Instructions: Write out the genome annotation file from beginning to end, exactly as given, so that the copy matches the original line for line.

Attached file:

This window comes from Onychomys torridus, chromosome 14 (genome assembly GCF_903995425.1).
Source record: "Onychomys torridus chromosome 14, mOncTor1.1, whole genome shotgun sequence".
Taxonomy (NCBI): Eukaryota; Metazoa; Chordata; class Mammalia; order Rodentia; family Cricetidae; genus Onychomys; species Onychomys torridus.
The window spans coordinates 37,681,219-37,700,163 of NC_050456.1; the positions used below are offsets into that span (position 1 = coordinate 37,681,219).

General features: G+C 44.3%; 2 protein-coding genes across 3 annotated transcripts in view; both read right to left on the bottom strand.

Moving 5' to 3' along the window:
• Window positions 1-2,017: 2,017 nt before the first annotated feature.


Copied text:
This window comes from Onychomys torridus, chromosome 14 (genome assembly GCF_903995425.1).
Source record: "Onychomys torridus chromosome 14, mOncTor1.1, whole genome shotgun sequence".
Taxonomy (NCBI): Eukaryota; Metazoa; Chordata; class Mammalia; order Rodentia; family Cricetidae; genus Onychomys; species Onychomys torridus.
The window spans coordinates 37,681,219-37,700,163 of NC_050456.1; the positions used below are offsets into that span (position 1 = coordinate 37,681,219).

General features: G+C 44.3%; 2 protein-coding genes across 3 annotated transcripts in view; both read right to left on the bottom strand.

Moving 5' to 3' along the window:
• Window positions 1-2,017: 2,017 nt before the first annotated feature.